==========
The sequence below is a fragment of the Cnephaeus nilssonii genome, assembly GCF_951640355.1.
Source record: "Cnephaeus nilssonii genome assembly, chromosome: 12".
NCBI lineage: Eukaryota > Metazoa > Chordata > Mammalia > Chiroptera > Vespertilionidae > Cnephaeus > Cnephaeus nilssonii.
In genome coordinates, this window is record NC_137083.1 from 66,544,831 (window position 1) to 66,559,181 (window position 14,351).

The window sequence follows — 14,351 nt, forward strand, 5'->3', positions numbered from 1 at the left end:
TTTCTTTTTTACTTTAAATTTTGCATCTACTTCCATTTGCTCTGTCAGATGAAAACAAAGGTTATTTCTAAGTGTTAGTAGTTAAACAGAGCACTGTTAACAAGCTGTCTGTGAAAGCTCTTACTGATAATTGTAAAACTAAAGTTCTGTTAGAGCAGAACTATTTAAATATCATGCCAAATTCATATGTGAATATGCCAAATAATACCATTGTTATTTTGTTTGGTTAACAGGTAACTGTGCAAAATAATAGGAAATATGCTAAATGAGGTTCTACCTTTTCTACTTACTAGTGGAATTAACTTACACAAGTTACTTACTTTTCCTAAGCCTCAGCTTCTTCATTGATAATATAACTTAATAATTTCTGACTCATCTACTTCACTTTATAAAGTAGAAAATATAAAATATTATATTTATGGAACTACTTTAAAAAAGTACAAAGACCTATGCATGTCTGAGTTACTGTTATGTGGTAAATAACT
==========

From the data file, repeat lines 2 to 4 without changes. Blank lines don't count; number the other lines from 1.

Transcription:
Source record: "Cnephaeus nilssonii genome assembly, chromosome: 12".
NCBI lineage: Eukaryota > Metazoa > Chordata > Mammalia > Chiroptera > Vespertilionidae > Cnephaeus > Cnephaeus nilssonii.
In genome coordinates, this window is record NC_137083.1 from 66,544,831 (window position 1) to 66,559,181 (window position 14,351).